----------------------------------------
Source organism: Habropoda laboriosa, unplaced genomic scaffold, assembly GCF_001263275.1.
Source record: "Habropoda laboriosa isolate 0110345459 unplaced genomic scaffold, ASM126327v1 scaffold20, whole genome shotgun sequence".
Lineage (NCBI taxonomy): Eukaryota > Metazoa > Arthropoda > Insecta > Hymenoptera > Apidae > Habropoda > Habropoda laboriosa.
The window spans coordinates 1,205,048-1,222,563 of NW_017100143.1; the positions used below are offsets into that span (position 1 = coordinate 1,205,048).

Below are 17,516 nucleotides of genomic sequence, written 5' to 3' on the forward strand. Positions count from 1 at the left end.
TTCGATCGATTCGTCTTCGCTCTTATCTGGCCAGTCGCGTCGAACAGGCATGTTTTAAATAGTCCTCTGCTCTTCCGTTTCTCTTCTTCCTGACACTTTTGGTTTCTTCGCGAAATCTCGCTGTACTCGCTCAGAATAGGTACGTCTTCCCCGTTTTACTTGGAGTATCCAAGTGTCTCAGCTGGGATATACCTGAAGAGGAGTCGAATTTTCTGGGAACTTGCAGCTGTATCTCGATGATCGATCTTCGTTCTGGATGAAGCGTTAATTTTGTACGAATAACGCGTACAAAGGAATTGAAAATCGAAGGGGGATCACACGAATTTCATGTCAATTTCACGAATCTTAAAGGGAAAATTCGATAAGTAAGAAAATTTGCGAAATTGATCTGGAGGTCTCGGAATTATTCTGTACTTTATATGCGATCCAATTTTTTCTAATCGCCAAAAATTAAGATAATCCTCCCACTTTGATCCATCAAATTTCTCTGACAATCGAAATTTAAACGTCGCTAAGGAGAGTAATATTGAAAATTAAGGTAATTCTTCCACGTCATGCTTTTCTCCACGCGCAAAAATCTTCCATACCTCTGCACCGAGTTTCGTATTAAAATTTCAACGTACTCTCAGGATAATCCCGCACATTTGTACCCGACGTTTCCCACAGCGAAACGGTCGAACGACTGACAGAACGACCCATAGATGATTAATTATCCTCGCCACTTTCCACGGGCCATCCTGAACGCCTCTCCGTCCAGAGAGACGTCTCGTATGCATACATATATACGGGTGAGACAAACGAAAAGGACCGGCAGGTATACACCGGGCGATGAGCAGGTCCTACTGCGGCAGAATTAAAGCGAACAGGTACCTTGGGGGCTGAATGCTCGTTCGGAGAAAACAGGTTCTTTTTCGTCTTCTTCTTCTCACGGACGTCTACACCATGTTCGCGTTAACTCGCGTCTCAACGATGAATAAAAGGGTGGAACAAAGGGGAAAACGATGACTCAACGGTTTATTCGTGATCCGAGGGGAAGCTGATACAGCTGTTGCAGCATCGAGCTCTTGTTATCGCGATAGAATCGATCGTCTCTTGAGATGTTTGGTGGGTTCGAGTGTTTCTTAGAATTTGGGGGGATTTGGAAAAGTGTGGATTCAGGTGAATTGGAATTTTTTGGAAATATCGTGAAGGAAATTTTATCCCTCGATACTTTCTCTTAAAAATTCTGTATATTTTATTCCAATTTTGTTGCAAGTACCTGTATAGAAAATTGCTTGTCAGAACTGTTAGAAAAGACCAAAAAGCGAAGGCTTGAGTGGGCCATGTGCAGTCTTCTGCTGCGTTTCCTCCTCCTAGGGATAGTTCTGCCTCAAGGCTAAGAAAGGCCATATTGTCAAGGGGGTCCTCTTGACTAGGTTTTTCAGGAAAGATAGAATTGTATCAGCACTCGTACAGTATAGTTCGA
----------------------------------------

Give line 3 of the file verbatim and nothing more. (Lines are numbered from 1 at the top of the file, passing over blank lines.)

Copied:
Lineage (NCBI taxonomy): Eukaryota > Metazoa > Arthropoda > Insecta > Hymenoptera > Apidae > Habropoda > Habropoda laboriosa.